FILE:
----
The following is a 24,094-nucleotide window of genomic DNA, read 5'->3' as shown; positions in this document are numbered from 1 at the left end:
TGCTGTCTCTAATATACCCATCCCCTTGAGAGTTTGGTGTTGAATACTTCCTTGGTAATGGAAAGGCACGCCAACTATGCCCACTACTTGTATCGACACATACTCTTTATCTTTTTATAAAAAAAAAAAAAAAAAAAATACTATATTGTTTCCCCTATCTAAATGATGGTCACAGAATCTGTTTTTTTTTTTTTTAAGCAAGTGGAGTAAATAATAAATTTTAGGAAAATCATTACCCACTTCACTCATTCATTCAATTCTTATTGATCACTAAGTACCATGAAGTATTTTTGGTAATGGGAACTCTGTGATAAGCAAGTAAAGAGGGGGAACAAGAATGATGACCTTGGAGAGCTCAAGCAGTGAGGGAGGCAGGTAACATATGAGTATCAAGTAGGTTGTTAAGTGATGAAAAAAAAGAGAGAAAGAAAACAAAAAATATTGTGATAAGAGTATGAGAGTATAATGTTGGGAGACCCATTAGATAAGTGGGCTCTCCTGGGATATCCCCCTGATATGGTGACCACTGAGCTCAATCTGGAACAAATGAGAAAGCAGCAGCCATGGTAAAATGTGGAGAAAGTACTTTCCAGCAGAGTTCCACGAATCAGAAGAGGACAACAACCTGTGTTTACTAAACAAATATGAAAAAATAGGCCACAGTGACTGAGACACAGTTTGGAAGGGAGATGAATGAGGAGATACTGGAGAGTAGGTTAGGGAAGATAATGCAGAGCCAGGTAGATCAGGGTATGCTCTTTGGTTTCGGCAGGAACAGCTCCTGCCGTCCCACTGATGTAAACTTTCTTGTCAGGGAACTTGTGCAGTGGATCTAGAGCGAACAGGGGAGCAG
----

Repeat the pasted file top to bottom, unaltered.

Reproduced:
The following is a 24,094-nucleotide window of genomic DNA, read 5'->3' as shown; positions in this document are numbered from 1 at the left end:
TGCTGTCTCTAATATACCCATCCCCTTGAGAGTTTGGTGTTGAATACTTCCTTGGTAATGGAAAGGCACGCCAACTATGCCCACTACTTGTATCGACACATACTCTTTATCTTTTTATAAAAAAAAAAAAAAAAAAAATACTATATTGTTTCCCCTATCTAAATGATGGTCACAGAATCTGTTTTTTTTTTTTTTAAGCAAGTGGAGTAAATAATAAATTTTAGGAAAATCATTACCCACTTCACTCATTCATTCAATTCTTATTGATCACTAAGTACCATGAAGTATTTTTGGTAATGGGAACTCTGTGATAAGCAAGTAAAGAGGGGGAACAAGAATGATGACCTTGGAGAGCTCAAGCAGTGAGGGAGGCAGGTAACATATGAGTATCAAGTAGGTTGTTAAGTGATGAAAAAAAAGAGAGAAAGAAAACAAAAAATATTGTGATAAGAGTATGAGAGTATAATGTTGGGAGACCCATTAGATAAGTGGGCTCTCCTGGGATATCCCCCTGATATGGTGACCACTGAGCTCAATCTGGAACAAATGAGAAAGCAGCAGCCATGGTAAAATGTGGAGAAAGTACTTTCCAGCAGAGTTCCACGAATCAGAAGAGGACAACAACCTGTGTTTACTAAACAAATATGAAAAAATAGGCCACAGTGACTGAGACACAGTTTGGAAGGGAGATGAATGAGGAGATACTGGAGAGTAGGTTAGGGAAGATAATGCAGAGCCAGGTAGATCAGGGTATGCTCTTTGGTTTCGGCAGGAACAGCTCCTGCCGTCCCACTGATGTAAACTTTCTTGTCAGGGAACTTGTGCAGTGGATCTAGAGCGAACAGGGGAGCAG